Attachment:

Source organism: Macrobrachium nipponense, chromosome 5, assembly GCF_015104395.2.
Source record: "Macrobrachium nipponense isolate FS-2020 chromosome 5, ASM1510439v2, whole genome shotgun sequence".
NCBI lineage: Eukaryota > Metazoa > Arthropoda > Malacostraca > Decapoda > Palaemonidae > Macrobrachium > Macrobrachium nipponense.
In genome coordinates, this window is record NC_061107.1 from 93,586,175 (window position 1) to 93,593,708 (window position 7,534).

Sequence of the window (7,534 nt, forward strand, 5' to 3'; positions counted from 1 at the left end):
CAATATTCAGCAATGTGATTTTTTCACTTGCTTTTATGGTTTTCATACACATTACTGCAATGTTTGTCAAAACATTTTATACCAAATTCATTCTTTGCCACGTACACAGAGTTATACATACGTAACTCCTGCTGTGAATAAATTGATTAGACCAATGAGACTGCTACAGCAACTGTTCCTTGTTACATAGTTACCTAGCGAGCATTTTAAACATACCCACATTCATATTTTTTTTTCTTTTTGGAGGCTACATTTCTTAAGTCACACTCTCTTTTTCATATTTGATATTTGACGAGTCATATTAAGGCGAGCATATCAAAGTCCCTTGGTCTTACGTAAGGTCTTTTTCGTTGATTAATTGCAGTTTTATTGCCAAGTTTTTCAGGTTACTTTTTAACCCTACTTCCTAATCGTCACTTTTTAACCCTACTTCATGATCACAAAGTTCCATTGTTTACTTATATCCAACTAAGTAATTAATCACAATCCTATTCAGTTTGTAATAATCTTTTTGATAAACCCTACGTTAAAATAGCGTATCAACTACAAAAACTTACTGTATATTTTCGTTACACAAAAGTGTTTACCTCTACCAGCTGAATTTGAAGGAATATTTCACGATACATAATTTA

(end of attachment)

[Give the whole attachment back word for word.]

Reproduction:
Source organism: Macrobrachium nipponense, chromosome 5, assembly GCF_015104395.2.
Source record: "Macrobrachium nipponense isolate FS-2020 chromosome 5, ASM1510439v2, whole genome shotgun sequence".
NCBI lineage: Eukaryota > Metazoa > Arthropoda > Malacostraca > Decapoda > Palaemonidae > Macrobrachium > Macrobrachium nipponense.
In genome coordinates, this window is record NC_061107.1 from 93,586,175 (window position 1) to 93,593,708 (window position 7,534).

Sequence of the window (7,534 nt, forward strand, 5' to 3'; positions counted from 1 at the left end):
CAATATTCAGCAATGTGATTTTTTCACTTGCTTTTATGGTTTTCATACACATTACTGCAATGTTTGTCAAAACATTTTATACCAAATTCATTCTTTGCCACGTACACAGAGTTATACATACGTAACTCCTGCTGTGAATAAATTGATTAGACCAATGAGACTGCTACAGCAACTGTTCCTTGTTACATAGTTACCTAGCGAGCATTTTAAACATACCCACATTCATATTTTTTTTTCTTTTTGGAGGCTACATTTCTTAAGTCACACTCTCTTTTTCATATTTGATATTTGACGAGTCATATTAAGGCGAGCATATCAAAGTCCCTTGGTCTTACGTAAGGTCTTTTTCGTTGATTAATTGCAGTTTTATTGCCAAGTTTTTCAGGTTACTTTTTAACCCTACTTCCTAATCGTCACTTTTTAACCCTACTTCATGATCACAAAGTTCCATTGTTTACTTATATCCAACTAAGTAATTAATCACAATCCTATTCAGTTTGTAATAATCTTTTTGATAAACCCTACGTTAAAATAGCGTATCAACTACAAAAACTTACTGTATATTTTCGTTACACAAAAGTGTTTACCTCTACCAGCTGAATTTGAAGGAATATTTCACGATACATAATTTA